Osceola School District has developed an "Eco Club" intended to support the natural environment. Recent projects included removal of invasive species and park clean-up.
B. Provide web links or a community newsletter demonstrating that your community educates property owners on methods to create and enhance backyard habitat for birds.
An educational brochure written by a St. Croix Valley Landscape Designer, Germaine Ross, who specializes in planting for bird and butterfly habitat, is posted on the Osceola Area Chamber of Commerce’s website on the birding page. The brochure educates property owners on ways to plant a bird-friendly yard.
E. Illustrate a program that involves schools, garden clubs, or other organizations in bird conservation activities.
This program is an ongoing opportunity. Grow Osceola is a volunteer organization that plans and implements projects and installs and maintains plantings in the Village. With the guidance of Germaine Ross, a landscape designer with expertise in bird habitat, many of the plantings incorporate bird-friendly species within traditional municipal plantings. Grow Osceola creates and maintains hiking trails, manages buckthorn, cares for parks, seasonal plantings, and encourages the use of trails, flowers, and trees, all of which help conserve bird habitat and make Osceola more bird friendly. A new trail called the Falls Bluff Loop Trail was built in 2016 that includes the Falls, St. Croix River, views from the bluffs of the river valley, and a natural spring (all great diversity for a variety of birds.) Along with the St. Croix River Association, Osceola is planning and has funding available for new interpretive signage that includes education about birds along at least three trails in Osceola. The Village is in the process of identifying viewing areas and having new benches built by the Osceola Boy Scout troops for the Falls Bluff Trail.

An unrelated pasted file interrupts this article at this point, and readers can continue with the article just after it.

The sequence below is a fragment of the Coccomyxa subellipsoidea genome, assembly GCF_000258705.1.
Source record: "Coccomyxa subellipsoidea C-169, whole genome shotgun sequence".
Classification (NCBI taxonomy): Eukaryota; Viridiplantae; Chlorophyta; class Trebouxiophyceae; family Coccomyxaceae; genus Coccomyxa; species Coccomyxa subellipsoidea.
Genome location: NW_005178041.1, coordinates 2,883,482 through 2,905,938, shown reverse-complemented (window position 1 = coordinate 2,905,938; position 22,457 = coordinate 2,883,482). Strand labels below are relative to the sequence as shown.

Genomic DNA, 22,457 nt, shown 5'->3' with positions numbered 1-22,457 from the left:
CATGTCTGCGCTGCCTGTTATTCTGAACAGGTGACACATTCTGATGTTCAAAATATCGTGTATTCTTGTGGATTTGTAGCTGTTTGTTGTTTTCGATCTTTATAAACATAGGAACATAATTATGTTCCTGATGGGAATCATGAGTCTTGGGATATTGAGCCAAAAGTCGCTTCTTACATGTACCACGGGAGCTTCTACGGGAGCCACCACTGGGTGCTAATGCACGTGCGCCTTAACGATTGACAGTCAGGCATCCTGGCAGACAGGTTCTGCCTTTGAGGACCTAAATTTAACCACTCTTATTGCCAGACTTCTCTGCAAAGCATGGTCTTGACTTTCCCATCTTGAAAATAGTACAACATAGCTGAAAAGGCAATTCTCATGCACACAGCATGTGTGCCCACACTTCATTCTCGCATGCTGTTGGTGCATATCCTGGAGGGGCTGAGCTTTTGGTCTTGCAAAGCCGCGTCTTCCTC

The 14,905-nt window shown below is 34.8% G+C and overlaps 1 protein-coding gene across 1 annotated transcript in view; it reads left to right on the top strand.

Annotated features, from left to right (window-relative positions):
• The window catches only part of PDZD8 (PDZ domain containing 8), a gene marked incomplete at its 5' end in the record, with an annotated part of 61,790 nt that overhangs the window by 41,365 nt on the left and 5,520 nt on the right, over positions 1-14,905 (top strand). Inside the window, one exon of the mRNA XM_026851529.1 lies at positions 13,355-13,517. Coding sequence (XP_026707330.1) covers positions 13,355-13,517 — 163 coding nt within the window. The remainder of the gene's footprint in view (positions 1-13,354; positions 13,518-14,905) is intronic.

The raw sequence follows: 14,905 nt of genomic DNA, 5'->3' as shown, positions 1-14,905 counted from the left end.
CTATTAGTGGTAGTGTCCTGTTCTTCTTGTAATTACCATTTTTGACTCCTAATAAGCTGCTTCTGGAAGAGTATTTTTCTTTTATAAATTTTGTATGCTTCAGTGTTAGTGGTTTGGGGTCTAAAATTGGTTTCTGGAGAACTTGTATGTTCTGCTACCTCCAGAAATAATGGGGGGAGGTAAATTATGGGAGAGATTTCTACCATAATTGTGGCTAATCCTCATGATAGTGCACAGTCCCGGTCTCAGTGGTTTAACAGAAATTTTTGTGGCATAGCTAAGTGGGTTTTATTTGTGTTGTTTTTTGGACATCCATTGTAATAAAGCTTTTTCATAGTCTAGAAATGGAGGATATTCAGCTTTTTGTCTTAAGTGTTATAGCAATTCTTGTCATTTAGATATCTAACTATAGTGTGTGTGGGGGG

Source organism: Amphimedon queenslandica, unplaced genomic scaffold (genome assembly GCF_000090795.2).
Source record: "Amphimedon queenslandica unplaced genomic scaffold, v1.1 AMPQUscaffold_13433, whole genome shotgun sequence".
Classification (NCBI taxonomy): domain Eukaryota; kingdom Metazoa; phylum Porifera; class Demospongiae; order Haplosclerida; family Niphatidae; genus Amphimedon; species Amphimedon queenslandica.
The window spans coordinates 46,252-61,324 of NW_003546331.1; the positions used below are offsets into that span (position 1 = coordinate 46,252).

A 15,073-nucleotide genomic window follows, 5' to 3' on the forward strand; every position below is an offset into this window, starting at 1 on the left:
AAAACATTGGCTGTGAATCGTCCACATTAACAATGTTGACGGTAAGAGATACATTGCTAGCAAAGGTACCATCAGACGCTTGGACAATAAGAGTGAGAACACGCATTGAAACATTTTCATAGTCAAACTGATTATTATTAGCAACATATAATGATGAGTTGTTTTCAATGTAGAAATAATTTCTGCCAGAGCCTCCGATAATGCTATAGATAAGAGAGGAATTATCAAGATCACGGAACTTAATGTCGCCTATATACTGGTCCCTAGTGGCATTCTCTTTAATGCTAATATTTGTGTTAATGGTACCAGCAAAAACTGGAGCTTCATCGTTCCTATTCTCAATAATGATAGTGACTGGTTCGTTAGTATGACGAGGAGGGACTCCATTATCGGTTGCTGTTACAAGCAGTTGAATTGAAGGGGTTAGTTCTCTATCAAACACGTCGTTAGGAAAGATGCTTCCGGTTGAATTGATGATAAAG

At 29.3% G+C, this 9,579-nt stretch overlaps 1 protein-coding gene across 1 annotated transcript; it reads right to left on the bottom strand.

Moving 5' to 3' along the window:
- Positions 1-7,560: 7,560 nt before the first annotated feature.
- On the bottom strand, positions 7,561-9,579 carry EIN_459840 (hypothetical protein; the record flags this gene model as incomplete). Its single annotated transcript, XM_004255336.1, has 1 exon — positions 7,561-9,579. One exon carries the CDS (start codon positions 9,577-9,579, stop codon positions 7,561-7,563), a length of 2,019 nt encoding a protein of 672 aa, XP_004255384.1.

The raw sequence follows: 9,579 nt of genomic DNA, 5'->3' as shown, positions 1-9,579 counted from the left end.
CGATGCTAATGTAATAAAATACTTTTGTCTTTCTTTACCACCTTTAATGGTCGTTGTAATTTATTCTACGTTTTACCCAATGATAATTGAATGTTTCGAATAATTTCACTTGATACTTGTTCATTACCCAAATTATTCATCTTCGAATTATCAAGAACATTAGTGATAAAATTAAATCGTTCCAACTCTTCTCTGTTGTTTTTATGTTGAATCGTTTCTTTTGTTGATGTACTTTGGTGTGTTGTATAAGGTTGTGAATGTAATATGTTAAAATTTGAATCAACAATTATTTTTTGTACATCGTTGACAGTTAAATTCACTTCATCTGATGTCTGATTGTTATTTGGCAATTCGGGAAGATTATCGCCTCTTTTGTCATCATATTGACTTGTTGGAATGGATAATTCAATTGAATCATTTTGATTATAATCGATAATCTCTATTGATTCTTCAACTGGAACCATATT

Standing Cedars Land Conservancy is located adjacent to the Village of Osceola and includes 1,500 acres open to the public, with trails in forests, fields, wetlands and bluff lands along the Lower St. Croix River. They also have a new property within the Village boundaries. These beautiful natural areas with vast restored prairies have trails that you can experience three ecosystems converging: Northern Boreal Forest, Eastern Hardwood, and Tall Grass Prairie. Every spring bird walks are conducted on a variety of these trails. This is an ongoing promotion.
World Migratory Bird Day (WMBD)
A. This community's municipal body passed the required World Migratory Bird Day resolution.
The Village, Chamber of Commerce, Osceola Public Library, and Osceola Rivertown Trails Coalition are experienced event planners and work well together. These groups are continuing to plan an annual dedication event for the IMBD on May 13 of each year. The Village is hosting and promoting a trail walk with local experts and distribute educational brochures at the event. These groups will distribute press releases and invite local and state public officials to help promote and educate about the ecosystem and economic benefits of protecting bird habitat. The public library is promoting community understanding and involvement. Invitations to the event and educational information about the economic benefits of attracting birds and people to our town and surrounding areas will also be sent out through both the Chamber of Commerce’s email list of 2000+ and the Village newsletter (1,200+).